You can leave the 9-5 grind and be working in the film industry sooner than you think. During dry spells (like the pandemic we’re experiencing now) you can continue to develop your confidence and maintain relationships with people you’ve worked with so far. FIF Craft Certification Mentor Crystal worked hard to break into the industry and move up the ranks and has been able to remain active even during the shutdown:
Crystal is like a lot of people. They go to film school, graduate, and then find themselves unable to break into the professional industry and get consistent work. This outcome has nothing to do with their technical knowledge or motivation. It happens because they lack relationships and don’t know how to go about making the right ones.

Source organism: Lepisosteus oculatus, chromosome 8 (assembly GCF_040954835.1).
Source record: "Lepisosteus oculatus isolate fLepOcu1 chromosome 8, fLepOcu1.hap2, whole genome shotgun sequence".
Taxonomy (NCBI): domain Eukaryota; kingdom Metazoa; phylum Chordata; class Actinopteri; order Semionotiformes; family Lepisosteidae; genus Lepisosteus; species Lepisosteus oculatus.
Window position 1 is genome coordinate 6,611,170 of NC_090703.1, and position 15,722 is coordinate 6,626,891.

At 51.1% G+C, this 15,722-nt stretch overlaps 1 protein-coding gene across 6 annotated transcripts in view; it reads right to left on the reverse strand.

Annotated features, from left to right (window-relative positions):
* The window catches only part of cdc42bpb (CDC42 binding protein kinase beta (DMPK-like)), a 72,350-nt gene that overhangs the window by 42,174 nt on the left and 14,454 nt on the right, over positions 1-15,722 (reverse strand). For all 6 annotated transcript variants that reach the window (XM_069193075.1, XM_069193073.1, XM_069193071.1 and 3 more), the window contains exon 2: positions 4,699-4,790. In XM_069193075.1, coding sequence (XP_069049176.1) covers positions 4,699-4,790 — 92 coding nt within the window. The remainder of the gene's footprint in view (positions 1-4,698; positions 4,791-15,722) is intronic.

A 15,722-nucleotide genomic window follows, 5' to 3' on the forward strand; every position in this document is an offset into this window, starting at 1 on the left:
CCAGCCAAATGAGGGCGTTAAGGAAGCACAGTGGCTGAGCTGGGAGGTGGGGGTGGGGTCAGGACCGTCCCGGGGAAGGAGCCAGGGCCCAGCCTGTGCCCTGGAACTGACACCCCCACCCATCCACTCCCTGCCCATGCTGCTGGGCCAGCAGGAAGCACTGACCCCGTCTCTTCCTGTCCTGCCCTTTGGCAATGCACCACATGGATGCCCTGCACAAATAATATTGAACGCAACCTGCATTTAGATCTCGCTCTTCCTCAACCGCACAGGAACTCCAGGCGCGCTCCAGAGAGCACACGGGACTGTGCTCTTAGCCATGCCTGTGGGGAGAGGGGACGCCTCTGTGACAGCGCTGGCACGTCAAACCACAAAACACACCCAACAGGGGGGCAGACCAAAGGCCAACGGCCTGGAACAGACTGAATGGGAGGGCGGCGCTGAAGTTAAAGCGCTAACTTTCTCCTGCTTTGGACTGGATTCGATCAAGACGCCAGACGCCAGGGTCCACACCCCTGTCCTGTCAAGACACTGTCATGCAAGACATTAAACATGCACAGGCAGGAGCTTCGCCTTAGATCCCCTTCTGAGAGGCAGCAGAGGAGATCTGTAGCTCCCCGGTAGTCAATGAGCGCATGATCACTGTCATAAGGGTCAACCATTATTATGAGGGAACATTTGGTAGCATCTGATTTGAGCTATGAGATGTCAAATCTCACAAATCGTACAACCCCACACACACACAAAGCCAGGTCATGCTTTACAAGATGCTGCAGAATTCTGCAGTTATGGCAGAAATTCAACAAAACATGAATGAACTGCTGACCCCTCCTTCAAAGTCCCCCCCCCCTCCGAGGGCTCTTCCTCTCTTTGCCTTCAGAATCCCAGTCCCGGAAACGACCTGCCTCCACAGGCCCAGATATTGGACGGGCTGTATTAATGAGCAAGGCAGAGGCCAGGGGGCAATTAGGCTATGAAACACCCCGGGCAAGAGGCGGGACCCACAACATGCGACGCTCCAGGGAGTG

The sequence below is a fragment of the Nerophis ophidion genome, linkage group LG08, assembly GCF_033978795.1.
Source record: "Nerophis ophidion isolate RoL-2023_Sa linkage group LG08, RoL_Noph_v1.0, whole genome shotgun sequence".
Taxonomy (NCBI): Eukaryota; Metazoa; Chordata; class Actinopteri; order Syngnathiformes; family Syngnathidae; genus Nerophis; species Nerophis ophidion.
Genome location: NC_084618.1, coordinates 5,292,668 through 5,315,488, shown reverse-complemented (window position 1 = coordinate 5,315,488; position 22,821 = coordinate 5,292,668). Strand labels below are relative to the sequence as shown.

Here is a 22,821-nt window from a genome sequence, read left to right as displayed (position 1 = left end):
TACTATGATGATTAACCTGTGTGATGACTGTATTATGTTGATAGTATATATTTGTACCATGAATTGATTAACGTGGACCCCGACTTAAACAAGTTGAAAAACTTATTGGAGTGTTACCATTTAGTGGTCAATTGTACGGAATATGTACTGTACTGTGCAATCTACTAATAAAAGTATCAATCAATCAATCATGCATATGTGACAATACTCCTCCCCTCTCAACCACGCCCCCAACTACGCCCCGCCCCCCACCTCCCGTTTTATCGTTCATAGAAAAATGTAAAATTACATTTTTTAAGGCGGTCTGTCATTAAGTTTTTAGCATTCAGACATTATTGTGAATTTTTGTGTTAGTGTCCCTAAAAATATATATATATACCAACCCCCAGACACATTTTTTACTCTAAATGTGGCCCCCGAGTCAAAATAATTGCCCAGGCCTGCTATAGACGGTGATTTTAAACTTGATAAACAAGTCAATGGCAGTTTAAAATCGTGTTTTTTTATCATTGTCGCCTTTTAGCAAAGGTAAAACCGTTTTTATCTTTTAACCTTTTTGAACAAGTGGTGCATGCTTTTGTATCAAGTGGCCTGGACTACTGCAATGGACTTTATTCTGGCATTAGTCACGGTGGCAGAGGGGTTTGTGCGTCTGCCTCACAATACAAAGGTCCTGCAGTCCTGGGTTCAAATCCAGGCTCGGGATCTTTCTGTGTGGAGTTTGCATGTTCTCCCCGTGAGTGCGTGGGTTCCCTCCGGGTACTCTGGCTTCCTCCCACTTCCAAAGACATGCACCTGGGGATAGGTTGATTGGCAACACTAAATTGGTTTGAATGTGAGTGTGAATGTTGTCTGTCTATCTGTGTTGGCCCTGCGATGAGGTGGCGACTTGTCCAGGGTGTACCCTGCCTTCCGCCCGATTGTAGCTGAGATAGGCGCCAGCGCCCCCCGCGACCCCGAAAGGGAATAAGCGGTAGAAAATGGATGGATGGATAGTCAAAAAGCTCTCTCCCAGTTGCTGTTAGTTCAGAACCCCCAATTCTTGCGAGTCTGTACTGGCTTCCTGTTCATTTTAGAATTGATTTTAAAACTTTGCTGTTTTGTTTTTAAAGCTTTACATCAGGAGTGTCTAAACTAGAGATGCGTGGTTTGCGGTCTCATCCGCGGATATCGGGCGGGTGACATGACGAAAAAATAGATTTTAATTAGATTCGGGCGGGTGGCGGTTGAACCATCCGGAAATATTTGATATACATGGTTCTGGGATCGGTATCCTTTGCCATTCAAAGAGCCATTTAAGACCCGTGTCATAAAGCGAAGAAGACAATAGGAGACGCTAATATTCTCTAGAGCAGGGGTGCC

Learn how to connect with people who can get you on set after set. Know who can teach you what you need to know and become genuinely fascinated with everything they’re doing and you’ll end up in a position like Crystal where people reach out to YOU.
Crystal learned how to find the jobs, get the jobs, and how to be in demand. She’s been working post-production during the shutdown and has even had to turn down work because she’s already booked. Not only that— she’s booked solid for projects set to film after the restrictions are lifted.
For newcomers, you’ll be starting out as a production assistant whether you’ve been to film school or not. Make no mistake, this experience will be an asset to you. To start your career right, you’ll want to be on as many sets as possible, meeting as many people as you can, and learning everything there is to know about what happens on set and the industry in general. These first sets are where you’ll meet the people who can mentor you in your craft and those who will call you for work.